Reopening schools will also mean new challenges for staffing. Many staff (and some students) will be at risk to COVID-19 because of age or health conditions, raising questions about how to appropriate protect their well-being. In Michigan,roughly 12% of the state’s 85,000 teachers and 16% of the state’s 3,000+ principals are over the age of 55 and may not be able to return to the classroom due to being considered “vulnerable” to COVID-19. Districts and teachers’ unions should work together to revisit aspects of their labor agreements to help schools adapt new protocols and ensure that vulnerable teachers are able to work in ways that are safe and productive. And as school budgets, responsibilities and models evolve, schools and districts must be prepared to reevaluate their staffing needs.      

Health officials believe we are likely to see additional waves of the coronavirus next year. Schools should prepare for possible intermittent closures and have a continuity of learning plan in place that serves all kids with either online resources or printed materials. Congress needs to address home connectivity gaps to ensure students can participate in remote learning next year. In Michigan, for example, a recent analysis of broadband access by researchers at Michigan State found only 53% of students who live in small-town or rural areas have high-speed internet access, a necessity for live video instruction or taking an online course.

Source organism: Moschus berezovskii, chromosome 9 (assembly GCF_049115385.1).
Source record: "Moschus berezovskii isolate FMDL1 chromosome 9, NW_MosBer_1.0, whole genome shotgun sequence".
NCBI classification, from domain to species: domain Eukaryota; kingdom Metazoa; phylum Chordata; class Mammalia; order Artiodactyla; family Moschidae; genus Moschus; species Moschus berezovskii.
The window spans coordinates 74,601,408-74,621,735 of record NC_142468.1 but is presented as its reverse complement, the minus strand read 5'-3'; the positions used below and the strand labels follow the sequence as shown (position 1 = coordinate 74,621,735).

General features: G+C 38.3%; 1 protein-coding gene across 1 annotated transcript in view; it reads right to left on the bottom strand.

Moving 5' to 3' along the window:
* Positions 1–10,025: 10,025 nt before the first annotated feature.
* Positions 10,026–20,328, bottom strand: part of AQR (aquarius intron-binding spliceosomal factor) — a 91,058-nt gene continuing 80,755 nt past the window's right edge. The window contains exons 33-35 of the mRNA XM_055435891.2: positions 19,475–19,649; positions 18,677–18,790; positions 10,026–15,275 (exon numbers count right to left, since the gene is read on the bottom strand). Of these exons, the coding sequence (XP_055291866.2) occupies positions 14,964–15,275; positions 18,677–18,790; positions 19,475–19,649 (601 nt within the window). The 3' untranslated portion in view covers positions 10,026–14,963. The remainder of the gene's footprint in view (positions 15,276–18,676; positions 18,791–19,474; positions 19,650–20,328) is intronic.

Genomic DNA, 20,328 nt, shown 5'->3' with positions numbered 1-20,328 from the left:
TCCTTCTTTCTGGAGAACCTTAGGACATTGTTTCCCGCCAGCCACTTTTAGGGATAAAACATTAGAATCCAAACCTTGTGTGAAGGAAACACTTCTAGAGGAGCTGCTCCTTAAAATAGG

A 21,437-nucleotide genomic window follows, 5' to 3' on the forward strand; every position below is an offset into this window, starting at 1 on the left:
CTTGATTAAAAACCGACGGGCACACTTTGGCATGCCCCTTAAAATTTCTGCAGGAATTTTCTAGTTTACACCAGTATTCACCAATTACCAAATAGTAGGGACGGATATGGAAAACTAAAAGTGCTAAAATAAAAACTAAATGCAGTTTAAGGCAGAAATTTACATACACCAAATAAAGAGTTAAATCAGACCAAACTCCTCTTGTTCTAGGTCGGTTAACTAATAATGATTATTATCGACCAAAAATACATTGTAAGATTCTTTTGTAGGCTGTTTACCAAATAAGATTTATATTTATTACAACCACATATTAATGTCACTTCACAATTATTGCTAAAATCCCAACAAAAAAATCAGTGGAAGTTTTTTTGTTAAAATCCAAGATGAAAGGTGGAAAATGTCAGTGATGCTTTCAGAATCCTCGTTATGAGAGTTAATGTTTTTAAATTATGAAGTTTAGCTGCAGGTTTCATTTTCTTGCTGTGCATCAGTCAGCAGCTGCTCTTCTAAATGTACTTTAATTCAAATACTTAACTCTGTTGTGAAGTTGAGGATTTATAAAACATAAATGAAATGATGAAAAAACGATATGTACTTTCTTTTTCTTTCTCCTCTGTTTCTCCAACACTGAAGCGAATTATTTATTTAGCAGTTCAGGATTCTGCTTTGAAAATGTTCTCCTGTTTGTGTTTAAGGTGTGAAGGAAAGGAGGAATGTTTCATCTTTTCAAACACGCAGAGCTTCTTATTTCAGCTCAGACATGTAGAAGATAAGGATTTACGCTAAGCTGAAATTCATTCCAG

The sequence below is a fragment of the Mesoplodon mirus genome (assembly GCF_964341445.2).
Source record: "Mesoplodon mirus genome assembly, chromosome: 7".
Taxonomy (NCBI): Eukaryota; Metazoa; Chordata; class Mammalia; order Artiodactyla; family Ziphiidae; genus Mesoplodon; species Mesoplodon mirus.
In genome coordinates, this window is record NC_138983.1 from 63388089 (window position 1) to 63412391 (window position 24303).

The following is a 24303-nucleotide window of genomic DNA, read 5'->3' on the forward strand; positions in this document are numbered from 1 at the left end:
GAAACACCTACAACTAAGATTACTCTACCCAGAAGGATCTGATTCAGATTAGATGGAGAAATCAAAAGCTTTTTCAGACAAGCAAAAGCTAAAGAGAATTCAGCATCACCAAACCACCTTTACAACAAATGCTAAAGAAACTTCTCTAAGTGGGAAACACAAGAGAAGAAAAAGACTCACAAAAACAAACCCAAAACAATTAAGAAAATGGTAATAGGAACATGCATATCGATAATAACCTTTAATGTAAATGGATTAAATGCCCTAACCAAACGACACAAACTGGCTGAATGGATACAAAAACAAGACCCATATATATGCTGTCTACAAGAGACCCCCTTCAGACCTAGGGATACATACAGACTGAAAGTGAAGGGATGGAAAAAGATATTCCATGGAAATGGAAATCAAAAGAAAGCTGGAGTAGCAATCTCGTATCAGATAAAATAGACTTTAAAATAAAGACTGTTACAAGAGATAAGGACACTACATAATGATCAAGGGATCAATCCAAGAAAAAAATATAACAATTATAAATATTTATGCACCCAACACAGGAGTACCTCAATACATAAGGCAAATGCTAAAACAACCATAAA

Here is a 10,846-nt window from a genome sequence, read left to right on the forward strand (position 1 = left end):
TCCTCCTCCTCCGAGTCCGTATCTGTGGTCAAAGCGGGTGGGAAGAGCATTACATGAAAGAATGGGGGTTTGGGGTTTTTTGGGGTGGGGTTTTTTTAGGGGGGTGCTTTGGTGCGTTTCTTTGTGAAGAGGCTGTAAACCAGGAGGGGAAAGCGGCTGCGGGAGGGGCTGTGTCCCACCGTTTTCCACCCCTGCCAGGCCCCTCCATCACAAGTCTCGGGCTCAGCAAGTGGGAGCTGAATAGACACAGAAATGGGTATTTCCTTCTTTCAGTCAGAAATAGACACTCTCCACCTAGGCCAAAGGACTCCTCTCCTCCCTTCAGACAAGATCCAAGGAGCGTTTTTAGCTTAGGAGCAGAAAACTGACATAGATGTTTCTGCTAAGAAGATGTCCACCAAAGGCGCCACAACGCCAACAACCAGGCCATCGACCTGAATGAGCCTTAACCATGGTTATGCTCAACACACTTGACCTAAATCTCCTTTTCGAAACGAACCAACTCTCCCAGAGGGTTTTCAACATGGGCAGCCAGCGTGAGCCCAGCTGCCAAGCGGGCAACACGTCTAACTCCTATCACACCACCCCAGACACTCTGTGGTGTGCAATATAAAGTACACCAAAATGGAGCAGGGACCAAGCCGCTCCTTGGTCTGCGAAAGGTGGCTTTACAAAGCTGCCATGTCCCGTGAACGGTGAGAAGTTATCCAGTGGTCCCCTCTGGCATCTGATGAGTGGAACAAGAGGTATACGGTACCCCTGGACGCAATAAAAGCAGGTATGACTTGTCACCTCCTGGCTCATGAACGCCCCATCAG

This disruption to the school year has created broad academic challenges for students, particularly those most vulnerable before the crisis occurred. Schools may need to extend the school day or year to help students catch up on lost instruction. Michigan should commit now to ensure their assessments are administered in the spring of 2021 to help identify students who need extra help and better target assistance to close learning gaps. They should also commit to providing the social and emotional learning practices needed to help students as they make their way through this new normal.  

Michigan’s students, families and communities need their schools. Educators, district leaders and state policymakers have a duty to ensure that schools are ready to welcome kids back as soon as it is safe to do so. That work must start now. As veteran school leader and blueprint co-author Sharif El-Mekki has wryly cautioned, “Those who fail to plan, plan to fail.”

John P. Bailey is a visiting fellow at the American Enterprise Institute, former White House adviser and former deputy policy director at the Dept. of Commerce, where he worked on the 2005 National Pandemic Preparedness Strategy. Frederick M. Hess is director of education policy studies at the American Enterprise Institute. They are the lead authors on the new AEI report, “A Blueprint for Back to School."